Format read: ebook provided by NetGalley
Genre: Contemporary Romance, Sports Romance
Release Date: September 2, 2013
Number of pages: 149 pages
Publisher: Carina Press
Formats available: ebook, audiobook
Purchasing Info: Author’s Website | Goodreads | Amazon | B&N | Kobo | Publisher’s Website
Landing the PR contract for North Carolina’s new soccer team could take Holly Taylor’s career to the next level. Her task? Make Kepler “Killer” de Klerk, an athlete with a party-hard reputation, a star. But revamping the sexy footballer’s image while battling her unwanted attraction to him is easier said than done.
The car accident that derailed Kepler’s European career also gave him some much-needed perspective. He’s ready to give up on fame and focus on the game he loves. The last thing he needs is a headstrong brunette pushing him back into the spotlight, even if butting heads with her is the most fun he’s had in ages.
The more time Holly spends with Kepler, the more she sees how different he is from his tabloid persona. But when she’s offered her dream job for a price, she finds herself torn between the career she’s spent years building and the man she doesn’t want to give up.
A sports romance set in North Carolina about soccer instead of NASCAR. What a surprise!
Hey, a sports romance set in the U.S. about soccer instead of football. An even bigger surprise!
On the other hand, because the book is about soccer instead of football, or any other sport that USians are familiar with, the title kind of lays an egg. On the other hand, the cover, while featuring yet another infamous headless torso, represents an event that takes place in the story. (Also looks yummy.)
About the story…
This is a contemporary romance about a female sports PR specialist who has to make a silk purse out of a sow’s ear. Not exactly, but close enough. It’s not that “Killer” de Klerk isn’t pretty enough (back to that cover picture again) but his off the field reputation is “party all the time” and the “Killer” nickname sums up his on the field rep.
His off the field antics ended in an automobile accident that nearly ended his career and got him kicked off his old team and out of Europe. The new team in North Carolina is his last chance to play the game he loves before either time or the accumulation of injuries bring his career to a close.
Holly Taylor’s brilliant idea is to turn Killer back into Kepler de Klerk. To make him a bit more family friendly, but mostly to showcase him as a leader and integrate him into the team and the community.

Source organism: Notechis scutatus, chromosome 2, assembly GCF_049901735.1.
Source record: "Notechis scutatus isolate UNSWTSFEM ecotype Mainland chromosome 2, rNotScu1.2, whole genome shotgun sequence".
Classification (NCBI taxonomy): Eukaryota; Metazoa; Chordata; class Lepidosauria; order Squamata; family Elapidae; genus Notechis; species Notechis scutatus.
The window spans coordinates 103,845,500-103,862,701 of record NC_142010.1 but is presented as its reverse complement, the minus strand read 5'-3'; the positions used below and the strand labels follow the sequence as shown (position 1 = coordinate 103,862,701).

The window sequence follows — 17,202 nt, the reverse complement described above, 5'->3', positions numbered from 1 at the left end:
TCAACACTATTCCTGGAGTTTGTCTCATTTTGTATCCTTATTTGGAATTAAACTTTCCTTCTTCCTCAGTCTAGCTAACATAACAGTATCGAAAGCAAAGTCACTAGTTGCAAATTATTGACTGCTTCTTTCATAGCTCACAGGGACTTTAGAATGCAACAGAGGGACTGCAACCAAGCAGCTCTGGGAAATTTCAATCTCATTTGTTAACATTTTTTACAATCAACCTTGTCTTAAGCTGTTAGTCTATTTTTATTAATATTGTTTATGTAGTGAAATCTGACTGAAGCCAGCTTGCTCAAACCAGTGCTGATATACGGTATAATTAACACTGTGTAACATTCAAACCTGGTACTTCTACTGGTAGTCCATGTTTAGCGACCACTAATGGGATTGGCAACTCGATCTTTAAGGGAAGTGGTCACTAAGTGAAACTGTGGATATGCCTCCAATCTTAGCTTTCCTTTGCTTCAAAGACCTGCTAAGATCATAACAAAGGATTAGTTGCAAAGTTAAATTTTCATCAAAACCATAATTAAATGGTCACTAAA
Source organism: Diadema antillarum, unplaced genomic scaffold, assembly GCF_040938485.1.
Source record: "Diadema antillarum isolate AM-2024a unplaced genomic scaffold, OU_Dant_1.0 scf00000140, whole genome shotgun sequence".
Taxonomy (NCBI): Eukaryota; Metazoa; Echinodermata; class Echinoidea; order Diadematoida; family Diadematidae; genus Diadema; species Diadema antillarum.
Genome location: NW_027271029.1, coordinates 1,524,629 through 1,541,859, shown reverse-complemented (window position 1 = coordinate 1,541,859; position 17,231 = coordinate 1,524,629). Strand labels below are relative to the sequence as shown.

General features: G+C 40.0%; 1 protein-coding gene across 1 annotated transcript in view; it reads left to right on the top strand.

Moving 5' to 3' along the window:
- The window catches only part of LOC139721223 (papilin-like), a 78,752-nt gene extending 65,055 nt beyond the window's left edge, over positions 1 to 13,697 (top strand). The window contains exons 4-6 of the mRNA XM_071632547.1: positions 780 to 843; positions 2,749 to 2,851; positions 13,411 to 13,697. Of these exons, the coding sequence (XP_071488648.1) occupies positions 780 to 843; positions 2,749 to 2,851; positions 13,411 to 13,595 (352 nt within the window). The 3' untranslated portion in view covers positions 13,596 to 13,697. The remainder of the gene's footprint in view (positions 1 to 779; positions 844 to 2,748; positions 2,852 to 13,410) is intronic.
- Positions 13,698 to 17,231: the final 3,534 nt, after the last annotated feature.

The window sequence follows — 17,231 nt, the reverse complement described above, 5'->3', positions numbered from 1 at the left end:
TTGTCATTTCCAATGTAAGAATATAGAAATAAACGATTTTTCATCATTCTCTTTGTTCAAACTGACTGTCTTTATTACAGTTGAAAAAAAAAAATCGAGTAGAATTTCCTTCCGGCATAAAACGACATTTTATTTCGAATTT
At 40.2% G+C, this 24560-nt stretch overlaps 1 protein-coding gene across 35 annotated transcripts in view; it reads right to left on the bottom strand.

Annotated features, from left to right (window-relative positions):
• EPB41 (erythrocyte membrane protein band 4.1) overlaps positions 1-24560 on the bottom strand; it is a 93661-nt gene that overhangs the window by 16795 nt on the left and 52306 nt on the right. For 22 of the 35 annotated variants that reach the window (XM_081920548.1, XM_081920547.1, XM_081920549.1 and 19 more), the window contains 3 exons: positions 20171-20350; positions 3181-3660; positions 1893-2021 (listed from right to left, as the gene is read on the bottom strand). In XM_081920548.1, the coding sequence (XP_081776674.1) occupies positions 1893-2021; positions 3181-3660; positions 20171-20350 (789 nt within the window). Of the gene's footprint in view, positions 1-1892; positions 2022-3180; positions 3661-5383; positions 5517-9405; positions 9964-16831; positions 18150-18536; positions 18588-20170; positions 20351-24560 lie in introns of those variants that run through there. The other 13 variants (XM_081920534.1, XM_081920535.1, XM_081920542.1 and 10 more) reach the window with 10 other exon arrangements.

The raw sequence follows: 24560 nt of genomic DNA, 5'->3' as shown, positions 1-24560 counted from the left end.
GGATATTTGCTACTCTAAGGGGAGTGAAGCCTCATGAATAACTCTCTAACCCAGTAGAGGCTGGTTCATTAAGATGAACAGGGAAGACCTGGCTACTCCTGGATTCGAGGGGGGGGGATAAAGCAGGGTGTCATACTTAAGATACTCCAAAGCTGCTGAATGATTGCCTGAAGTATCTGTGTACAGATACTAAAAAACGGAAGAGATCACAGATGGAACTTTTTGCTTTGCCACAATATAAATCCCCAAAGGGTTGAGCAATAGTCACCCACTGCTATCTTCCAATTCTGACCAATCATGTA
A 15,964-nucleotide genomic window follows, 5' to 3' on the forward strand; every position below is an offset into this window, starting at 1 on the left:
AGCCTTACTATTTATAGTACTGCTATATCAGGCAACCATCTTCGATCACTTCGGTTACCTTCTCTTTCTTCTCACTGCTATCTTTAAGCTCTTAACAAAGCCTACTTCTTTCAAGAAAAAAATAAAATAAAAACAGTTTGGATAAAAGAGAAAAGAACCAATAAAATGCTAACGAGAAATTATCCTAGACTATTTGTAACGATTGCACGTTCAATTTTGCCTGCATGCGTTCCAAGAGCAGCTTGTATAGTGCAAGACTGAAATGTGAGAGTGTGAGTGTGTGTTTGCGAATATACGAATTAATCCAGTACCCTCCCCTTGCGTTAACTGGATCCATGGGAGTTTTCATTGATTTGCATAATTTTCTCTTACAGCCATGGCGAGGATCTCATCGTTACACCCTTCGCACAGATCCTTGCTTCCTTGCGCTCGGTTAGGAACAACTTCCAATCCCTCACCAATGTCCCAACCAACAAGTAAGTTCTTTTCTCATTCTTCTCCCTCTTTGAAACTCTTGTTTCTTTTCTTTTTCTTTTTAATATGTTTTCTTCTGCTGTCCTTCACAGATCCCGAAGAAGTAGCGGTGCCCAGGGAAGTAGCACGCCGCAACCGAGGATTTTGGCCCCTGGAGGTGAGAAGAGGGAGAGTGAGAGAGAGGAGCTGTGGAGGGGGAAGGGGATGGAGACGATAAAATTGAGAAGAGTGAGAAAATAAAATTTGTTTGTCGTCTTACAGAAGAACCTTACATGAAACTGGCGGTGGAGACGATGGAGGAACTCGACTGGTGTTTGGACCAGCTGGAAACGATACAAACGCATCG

Kepler finds himself making a home in Charlotte, and a place for himself with his new team. He’s the star, but it’s his experience that proves a genuine treasure, as he teaches the young team not just how to play, but also how to win.
And while he makes himself at home in Charlotte, he gets to spend more time with Holly, who proves to be the most compelling reason to love his new team. While Kepler starts to feel like he might have finally found a place where he belongs, the team’s owners have other plans–plans that Holly can’t share with him.
No matter what she feels about those plans. No matter what she might feel for him.
Verdict: This is a solid contemporary sports romance. It doesn’t break any new ground, except maybe for the hero being a soccer player instead of something more usual for an American audience. Also, it’s interesting that Kepler is South African and not from one of the more typical European countries for a non-US background.
While the chemistry in this romance wasn’t off-the-charts, it was definitely there from the beginning, and in a very plausible way. I actually liked that things developed naturally and we didn’t get treated to unrealistic insta-anything.
The development of Kepler’s character, from someone who was used to getting things handed to him and didn’t want to be there, to someone who became a real leader and coach, was well done.
One of the things I liked about Holly was that she was unapologetically devoted to her career. She understood herself and that she put her career first. She’d sacrificed some relationships to that and it was something she understood about herself. Men do this all the time, in romance novels and in life, and it was great to see a woman do the same thing.
The one thing that detracted from the story was the big misunderstandammit. It made sense that Holly would hold off on a relationship with Kepler because getting involved with a client was definitely a conflict of interest. But the whole underhanded business with the team owners seemed very contrived as a way of creating tension.
I give The Striker’s Chance by Rebecca Crowley 3 and ½ stars!